Damilola Adebayo,
  Samuel Enabulele

  Make-up and hair:
   Rumbidzai Nyamukapa

Travis Williams

  Set designer:
   Travis Williams

Bethany Zawadzka

Kitsch Studios

Clothing has always been associated with gender norms, and we are heading into an era where people are tired of being told what to wear. Being black also opens doors to judgement if you don’t dress in the typical gendered ways. We are seeing a change in the way people see clothes and wear clothes. In an interview with Damilola and Samuel I got the opportunity to speak to them both about their relationship with clothes and the experiences they have had because of the colour of their skin. Damilola (19) from London and studying in Canterbury has always been open with the way she dresses.

“I love a big trouser moment; I love a baggy trouser, a small top and a big jumper and comfortable shoes.” - Damilola

She is very open with clothes and not allowing people’s views to stop her expressing who she is. Samuel (23) who is a stylist and creative from London, who knew that he was “open” and expressive with his dressing when he was 17-18 years old. Growing up Sam loved colours and didn’t allow himself to be dictated to by society’s rules and expectations of typical colour choice for men and women.

“I don’t really care; I feel that clothes have no gender, and you should wear whatever you feel comfortable in.” - Sam


When it comes to black men the way you dress is how you are treated, especially being in a digital world it becomes harder to express yourself. Black men are placed in the box which has been culturally created for them to dress ‘manly’ – and as soon as someone wears an item of clothing which has not been associated with men they are called ‘gay’.

“Young Thug wore a dress on his album cover and he got a lot of backlash from that, his sexuality was questioned. I’m only talking about black artists or black people in the entertai

nment industry. These are the people who look like me, and when people like Harry

Styles wore it was accepted instantly. When Young Thug wore it, he was judged, and he was criticised.” – Sam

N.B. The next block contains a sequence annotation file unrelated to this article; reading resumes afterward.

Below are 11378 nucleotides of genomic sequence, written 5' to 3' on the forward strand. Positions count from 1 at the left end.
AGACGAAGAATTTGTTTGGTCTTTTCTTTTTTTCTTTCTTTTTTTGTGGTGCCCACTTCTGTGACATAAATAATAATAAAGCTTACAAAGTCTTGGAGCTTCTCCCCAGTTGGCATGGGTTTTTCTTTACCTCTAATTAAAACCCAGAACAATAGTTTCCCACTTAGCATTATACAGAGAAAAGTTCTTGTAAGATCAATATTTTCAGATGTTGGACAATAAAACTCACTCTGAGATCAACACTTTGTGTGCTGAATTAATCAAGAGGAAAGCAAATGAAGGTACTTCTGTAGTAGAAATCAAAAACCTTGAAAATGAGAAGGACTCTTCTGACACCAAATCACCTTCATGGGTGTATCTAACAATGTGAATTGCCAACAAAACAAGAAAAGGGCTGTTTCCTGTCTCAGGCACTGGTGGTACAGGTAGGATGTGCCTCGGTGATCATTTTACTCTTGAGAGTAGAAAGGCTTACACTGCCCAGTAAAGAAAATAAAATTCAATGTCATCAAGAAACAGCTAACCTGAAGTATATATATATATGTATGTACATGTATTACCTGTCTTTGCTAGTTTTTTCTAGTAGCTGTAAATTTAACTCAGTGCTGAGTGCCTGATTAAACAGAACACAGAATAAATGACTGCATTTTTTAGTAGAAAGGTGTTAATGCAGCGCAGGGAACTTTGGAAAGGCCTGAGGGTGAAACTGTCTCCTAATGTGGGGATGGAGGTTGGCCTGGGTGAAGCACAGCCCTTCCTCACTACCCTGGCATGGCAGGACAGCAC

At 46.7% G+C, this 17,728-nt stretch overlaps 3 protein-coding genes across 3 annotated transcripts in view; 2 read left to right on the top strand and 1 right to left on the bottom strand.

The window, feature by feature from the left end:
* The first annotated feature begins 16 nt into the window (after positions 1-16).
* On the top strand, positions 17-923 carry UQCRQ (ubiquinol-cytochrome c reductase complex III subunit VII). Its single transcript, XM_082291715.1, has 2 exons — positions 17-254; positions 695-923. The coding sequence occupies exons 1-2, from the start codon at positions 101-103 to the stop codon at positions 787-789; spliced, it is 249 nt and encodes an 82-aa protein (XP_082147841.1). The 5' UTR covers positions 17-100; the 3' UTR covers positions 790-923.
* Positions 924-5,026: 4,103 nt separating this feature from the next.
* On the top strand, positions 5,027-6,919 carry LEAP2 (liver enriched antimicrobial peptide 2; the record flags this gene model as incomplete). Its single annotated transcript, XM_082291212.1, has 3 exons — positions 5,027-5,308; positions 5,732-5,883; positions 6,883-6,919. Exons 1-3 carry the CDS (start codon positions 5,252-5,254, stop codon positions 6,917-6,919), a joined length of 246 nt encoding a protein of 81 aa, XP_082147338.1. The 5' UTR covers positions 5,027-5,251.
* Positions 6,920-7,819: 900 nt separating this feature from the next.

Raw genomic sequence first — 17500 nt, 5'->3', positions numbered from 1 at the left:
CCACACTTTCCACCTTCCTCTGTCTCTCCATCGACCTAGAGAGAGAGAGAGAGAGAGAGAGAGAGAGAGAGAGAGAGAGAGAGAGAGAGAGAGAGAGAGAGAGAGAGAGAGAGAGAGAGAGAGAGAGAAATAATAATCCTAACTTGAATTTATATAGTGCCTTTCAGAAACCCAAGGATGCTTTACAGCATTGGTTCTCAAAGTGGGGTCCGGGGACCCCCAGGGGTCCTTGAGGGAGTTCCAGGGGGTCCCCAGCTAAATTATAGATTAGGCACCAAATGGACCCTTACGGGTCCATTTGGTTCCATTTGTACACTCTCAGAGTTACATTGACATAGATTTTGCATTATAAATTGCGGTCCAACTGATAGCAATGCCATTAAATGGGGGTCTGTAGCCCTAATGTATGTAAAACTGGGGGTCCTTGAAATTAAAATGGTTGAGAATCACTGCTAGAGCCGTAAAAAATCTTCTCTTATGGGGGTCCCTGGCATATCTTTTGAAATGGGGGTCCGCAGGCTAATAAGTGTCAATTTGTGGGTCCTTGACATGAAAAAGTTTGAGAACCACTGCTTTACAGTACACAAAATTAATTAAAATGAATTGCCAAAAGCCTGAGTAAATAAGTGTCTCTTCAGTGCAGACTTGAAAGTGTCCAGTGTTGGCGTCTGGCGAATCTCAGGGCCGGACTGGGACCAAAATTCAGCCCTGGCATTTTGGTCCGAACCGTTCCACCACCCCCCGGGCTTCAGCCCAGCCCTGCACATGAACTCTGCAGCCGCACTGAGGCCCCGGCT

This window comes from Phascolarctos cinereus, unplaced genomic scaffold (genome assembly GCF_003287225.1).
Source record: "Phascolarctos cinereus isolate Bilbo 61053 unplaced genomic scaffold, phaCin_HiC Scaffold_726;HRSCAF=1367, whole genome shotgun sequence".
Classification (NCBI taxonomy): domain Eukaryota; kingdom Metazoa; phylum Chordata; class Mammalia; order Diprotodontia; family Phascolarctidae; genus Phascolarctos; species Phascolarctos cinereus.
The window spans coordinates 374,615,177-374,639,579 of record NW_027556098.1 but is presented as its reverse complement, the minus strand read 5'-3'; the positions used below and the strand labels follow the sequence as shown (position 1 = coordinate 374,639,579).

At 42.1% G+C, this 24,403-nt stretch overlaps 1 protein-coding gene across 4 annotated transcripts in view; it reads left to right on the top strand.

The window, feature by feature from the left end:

A man is a man when he wears certain clothing and he is masculine, and these views and opinions have trickled down and led to toxic masculinity.


Damilola touches on the UK and the increase of BBL fashion and how this has clouded everyone’s minds; to follow the norms when you dress. People become shady when they see someone wearing something different or they take out their phones and upload it onto social media.

“Especially in the UK black culture can be very toxic. You are viewed in a certain way, the way you dress if you dress a little bit different whether its alternative or goth. The way you are dressed you are judged heavily.” - Damilola

Gender neutrality is something that has always been around, but has taken a while to proceed within society. We are headed into an era where this is becoming a fashionable norm and people are starting to realise that they can’t be told what to wear. When you look at the black community and the way that you dress is questioned; suggests the standard set from pr

evious generations of what it is like to be a black man and woman. A man wearing a dress is seen as damaging to the next generation of men, yet women have the freedom to be neutral with dressing. The pressure set by society for men to ‘act like men’ a

nd women to behave like ‘women’ – now some people are bravely beginning to break away from that and wear what they want. We are seeing a spike in more gender-neutral clothes and seeing more non-binary models.